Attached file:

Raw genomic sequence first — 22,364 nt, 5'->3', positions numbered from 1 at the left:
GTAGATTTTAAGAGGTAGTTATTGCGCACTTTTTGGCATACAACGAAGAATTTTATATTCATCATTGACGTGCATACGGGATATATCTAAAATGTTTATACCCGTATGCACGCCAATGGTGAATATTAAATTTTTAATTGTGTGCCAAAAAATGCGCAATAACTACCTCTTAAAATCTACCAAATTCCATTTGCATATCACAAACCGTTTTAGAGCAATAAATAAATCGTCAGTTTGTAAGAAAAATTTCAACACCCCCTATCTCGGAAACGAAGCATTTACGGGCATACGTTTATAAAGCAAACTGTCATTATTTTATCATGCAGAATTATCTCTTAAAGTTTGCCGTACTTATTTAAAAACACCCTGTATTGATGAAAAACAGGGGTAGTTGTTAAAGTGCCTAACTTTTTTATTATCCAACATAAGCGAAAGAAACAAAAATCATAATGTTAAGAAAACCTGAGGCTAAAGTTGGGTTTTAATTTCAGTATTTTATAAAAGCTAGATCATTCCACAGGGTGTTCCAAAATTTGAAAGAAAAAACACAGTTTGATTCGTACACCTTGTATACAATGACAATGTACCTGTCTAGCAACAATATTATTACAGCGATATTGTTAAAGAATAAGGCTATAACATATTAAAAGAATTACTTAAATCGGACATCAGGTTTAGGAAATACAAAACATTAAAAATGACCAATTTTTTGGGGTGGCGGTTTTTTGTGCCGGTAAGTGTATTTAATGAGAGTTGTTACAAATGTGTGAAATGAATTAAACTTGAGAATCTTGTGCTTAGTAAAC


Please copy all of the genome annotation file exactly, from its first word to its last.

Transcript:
Raw genomic sequence first — 22,364 nt, 5'->3', positions numbered from 1 at the left:
GTAGATTTTAAGAGGTAGTTATTGCGCACTTTTTGGCATACAACGAAGAATTTTATATTCATCATTGACGTGCATACGGGATATATCTAAAATGTTTATACCCGTATGCACGCCAATGGTGAATATTAAATTTTTAATTGTGTGCCAAAAAATGCGCAATAACTACCTCTTAAAATCTACCAAATTCCATTTGCATATCACAAACCGTTTTAGAGCAATAAATAAATCGTCAGTTTGTAAGAAAAATTTCAACACCCCCTATCTCGGAAACGAAGCATTTACGGGCATACGTTTATAAAGCAAACTGTCATTATTTTATCATGCAGAATTATCTCTTAAAGTTTGCCGTACTTATTTAAAAACACCCTGTATTGATGAAAAACAGGGGTAGTTGTTAAAGTGCCTAACTTTTTTATTATCCAACATAAGCGAAAGAAACAAAAATCATAATGTTAAGAAAACCTGAGGCTAAAGTTGGGTTTTAATTTCAGTATTTTATAAAAGCTAGATCATTCCACAGGGTGTTCCAAAATTTGAAAGAAAAAACACAGTTTGATTCGTACACCTTGTATACAATGACAATGTACCTGTCTAGCAACAATATTATTACAGCGATATTGTTAAAGAATAAGGCTATAACATATTAAAAGAATTACTTAAATCGGACATCAGGTTTAGGAAATACAAAACATTAAAAATGACCAATTTTTTGGGGTGGCGGTTTTTTGTGCCGGTAAGTGTATTTAATGAGAGTTGTTACAAATGTGTGAAATGAATTAAACTTGAGAATCTTGTGCTTAGTAAAC